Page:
Obama to Seek New Assault Weapons Ban
Previous ban expired in 2004 during the Bush administration.
WASHINGTON, Feb. 25, 2009— -- The Obama administration will seek to reinstate the assault weapons ban that expired in 2004 during the Bush administration, Attorney General Eric Holder said today.
"As President Obama indicated during the campaign, there are just a few gun-related changes that we would like to make, and among them would be to reinstitute the ban on the sale of assault weapons," Holder told reporters.
Holder said that putting the ban back in place would not only be a positive move by the United States, it would help cut down on the flow of guns going across the border into Mexico, which is struggling with heavy violence among drug cartels along the border.
"I think that will have a positive impact in Mexico, at a minimum." Holder said at a news conference on the arrest of more than 700 people in a drug enforcement crackdown on Mexican drug cartels operating in the U.S.
Mexican government officials have complained that the availability of sophisticated guns from the United States have emboldened drug traffickers to fight over access routes into the U.S.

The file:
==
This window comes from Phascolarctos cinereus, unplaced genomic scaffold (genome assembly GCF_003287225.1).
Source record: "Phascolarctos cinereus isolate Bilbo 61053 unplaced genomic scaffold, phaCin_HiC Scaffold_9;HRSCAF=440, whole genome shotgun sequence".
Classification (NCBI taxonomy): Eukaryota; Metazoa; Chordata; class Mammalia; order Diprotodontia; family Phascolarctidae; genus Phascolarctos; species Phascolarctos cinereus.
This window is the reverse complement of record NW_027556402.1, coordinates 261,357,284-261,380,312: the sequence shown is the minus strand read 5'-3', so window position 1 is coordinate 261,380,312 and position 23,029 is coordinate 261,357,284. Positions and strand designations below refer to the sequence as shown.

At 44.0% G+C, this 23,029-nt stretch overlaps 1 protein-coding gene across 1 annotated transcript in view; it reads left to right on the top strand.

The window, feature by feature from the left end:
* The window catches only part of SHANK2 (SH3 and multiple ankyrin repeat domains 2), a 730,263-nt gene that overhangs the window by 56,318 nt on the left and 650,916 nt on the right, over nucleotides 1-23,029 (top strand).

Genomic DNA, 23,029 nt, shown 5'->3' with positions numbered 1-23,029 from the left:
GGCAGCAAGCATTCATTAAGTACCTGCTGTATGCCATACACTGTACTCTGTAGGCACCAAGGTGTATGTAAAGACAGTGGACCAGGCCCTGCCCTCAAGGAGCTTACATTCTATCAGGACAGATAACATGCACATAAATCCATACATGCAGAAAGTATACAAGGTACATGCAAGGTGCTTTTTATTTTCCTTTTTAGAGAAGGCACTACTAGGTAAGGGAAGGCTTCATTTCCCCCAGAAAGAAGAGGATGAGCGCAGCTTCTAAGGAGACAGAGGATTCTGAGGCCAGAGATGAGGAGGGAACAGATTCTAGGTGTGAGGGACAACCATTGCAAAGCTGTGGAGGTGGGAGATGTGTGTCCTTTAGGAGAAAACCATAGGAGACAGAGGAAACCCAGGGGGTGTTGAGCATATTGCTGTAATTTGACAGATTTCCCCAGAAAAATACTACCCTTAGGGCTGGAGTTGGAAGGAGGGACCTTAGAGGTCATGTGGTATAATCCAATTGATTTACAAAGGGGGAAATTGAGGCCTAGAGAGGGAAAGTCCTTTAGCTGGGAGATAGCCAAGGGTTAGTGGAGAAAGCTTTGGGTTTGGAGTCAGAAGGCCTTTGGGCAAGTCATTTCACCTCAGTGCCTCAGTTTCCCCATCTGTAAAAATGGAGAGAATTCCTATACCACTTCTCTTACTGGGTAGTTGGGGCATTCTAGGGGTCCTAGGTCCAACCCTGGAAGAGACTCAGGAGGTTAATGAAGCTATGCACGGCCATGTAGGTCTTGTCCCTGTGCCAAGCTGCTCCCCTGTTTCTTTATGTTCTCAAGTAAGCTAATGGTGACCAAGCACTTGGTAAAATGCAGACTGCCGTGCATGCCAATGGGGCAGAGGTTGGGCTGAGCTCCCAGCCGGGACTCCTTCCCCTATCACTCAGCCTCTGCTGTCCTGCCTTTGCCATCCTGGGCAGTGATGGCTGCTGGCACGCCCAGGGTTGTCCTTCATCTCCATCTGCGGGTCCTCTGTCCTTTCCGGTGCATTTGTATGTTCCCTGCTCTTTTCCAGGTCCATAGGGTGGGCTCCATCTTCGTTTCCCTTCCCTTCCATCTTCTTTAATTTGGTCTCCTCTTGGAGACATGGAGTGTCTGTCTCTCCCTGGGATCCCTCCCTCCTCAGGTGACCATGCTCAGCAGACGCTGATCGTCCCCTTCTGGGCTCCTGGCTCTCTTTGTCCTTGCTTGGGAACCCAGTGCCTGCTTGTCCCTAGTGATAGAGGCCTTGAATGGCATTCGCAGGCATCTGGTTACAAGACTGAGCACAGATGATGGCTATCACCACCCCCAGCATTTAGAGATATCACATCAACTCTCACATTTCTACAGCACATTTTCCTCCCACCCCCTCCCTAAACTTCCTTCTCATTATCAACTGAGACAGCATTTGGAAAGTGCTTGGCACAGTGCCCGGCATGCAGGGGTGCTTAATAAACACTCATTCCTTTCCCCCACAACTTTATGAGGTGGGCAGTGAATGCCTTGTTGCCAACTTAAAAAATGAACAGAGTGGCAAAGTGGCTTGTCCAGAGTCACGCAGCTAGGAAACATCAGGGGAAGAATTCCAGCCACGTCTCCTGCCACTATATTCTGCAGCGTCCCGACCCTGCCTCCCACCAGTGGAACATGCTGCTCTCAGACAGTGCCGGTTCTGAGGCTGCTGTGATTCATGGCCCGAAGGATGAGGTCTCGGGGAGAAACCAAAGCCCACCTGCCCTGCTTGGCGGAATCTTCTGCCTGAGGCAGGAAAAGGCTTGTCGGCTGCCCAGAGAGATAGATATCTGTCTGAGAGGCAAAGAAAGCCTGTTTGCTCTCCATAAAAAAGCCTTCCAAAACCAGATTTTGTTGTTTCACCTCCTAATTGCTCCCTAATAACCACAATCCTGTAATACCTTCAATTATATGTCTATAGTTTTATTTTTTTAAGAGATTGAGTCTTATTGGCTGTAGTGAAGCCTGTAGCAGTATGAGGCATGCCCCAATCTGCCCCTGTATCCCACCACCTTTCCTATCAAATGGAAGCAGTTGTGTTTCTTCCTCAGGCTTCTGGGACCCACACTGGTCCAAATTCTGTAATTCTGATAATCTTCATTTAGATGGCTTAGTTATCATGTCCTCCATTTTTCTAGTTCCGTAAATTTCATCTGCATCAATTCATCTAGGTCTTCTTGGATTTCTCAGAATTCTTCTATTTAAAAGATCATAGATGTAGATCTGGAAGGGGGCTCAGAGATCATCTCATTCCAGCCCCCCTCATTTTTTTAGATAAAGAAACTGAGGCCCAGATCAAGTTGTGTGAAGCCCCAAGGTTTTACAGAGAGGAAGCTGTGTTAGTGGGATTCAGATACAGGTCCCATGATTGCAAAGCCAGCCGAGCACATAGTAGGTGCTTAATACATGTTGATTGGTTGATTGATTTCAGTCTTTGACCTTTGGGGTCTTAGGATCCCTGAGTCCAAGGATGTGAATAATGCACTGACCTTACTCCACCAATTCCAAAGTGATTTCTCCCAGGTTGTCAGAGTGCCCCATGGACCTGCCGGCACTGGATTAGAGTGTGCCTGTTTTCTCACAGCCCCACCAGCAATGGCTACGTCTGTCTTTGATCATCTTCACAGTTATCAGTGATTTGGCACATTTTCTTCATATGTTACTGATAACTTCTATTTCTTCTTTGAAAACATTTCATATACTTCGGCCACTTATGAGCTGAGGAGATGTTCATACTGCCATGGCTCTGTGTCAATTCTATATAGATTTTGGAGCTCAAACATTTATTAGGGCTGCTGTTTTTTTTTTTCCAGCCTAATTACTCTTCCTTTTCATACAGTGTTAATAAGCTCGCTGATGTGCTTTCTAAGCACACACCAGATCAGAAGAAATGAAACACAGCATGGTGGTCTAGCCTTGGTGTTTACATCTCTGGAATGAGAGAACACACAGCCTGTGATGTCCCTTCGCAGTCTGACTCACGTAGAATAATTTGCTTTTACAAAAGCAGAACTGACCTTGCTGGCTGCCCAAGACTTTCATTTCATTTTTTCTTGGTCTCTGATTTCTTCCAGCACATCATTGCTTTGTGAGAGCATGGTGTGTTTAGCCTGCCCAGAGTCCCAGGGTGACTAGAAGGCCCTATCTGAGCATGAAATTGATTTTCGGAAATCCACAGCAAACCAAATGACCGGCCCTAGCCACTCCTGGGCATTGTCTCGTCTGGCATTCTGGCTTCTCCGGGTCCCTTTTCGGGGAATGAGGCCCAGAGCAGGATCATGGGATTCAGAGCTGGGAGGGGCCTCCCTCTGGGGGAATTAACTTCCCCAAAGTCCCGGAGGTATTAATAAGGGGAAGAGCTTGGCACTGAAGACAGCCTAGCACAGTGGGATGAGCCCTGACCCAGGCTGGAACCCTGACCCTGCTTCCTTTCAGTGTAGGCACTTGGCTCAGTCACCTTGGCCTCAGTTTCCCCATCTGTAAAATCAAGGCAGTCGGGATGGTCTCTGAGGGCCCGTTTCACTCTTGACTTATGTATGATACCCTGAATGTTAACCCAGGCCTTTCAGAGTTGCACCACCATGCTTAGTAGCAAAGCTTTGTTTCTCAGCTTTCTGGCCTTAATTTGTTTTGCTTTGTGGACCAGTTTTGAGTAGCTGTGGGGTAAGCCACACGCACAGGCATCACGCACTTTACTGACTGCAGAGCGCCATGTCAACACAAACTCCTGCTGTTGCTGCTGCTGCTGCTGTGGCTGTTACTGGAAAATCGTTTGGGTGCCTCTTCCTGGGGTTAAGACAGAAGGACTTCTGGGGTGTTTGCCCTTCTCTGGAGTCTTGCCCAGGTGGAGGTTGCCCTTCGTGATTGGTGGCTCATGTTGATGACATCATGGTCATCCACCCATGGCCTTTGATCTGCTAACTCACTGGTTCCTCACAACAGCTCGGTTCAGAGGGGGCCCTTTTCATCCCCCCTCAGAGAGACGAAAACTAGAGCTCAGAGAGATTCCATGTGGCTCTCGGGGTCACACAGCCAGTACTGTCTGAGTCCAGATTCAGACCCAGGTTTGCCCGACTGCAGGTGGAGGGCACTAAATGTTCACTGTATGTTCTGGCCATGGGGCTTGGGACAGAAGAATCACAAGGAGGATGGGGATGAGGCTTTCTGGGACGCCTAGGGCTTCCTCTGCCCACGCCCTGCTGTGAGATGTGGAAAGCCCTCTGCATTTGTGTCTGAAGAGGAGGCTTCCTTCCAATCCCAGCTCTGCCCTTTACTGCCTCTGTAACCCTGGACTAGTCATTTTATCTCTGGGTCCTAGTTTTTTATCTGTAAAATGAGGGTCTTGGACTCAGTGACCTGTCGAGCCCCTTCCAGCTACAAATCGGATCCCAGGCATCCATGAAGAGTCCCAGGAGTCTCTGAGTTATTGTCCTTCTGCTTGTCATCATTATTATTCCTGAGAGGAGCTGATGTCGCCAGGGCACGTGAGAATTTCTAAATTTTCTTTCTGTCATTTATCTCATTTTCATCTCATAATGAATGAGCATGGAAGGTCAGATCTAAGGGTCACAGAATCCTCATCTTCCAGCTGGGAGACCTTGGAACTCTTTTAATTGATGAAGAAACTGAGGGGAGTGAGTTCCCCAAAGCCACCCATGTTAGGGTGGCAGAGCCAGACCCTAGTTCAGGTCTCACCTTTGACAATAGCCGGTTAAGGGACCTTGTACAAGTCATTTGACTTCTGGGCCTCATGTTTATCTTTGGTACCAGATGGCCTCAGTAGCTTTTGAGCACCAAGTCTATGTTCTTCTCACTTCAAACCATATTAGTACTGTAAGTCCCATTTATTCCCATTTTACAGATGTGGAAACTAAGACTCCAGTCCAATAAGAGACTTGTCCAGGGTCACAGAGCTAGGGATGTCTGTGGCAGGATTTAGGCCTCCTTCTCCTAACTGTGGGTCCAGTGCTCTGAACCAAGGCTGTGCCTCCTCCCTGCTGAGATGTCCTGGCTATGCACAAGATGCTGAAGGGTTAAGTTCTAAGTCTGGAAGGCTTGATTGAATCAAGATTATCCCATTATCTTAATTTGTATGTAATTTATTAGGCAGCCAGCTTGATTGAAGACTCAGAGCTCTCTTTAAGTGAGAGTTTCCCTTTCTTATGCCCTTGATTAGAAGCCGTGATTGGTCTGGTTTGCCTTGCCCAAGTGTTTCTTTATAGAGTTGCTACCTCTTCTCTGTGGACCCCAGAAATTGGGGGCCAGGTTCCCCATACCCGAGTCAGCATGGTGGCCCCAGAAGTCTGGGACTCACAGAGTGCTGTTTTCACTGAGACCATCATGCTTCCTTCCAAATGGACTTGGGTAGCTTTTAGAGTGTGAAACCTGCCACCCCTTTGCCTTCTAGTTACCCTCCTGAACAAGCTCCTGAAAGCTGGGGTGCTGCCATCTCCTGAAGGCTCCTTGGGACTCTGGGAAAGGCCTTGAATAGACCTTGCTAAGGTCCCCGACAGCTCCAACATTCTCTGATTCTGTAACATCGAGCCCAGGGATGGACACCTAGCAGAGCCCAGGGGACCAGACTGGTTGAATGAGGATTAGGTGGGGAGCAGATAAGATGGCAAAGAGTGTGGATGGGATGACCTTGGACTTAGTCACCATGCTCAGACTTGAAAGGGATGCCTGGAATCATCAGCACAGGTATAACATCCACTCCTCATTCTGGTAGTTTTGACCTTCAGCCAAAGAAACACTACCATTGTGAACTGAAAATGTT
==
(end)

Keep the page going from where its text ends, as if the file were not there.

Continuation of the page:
A State Department travel warning issued Feb. 20, 2009, reflected government concerns about the violence.
"Some recent Mexican army and police confrontations with drug cartels have resembled small-unit combat, with cartels employing automatic weapons and grenades," the warning said. "Large firefights have taken place in many towns and cities across Mexico, but most recently in northern Mexico, including Tijuana, Chihuahua City and Ciudad Juarez."
At the news conference today, Holder described his discussions with his Mexican counterpart about the recent spike in violence.
"I met yesterday with Attorney General Medina Mora of Mexico, and we discussed the unprecedented levels of violence his country is facing because of their enforcement efforts," he said.
Holder declined to offer any time frame for the reimplementation of the assault weapons ban, however.
"It's something, as I said, that the president talked about during the campaign," he said. "There are obviously a number of things that are -- that have been taking up a substantial amount of his time, and so, I'm not sure exactly what the sequencing will be."
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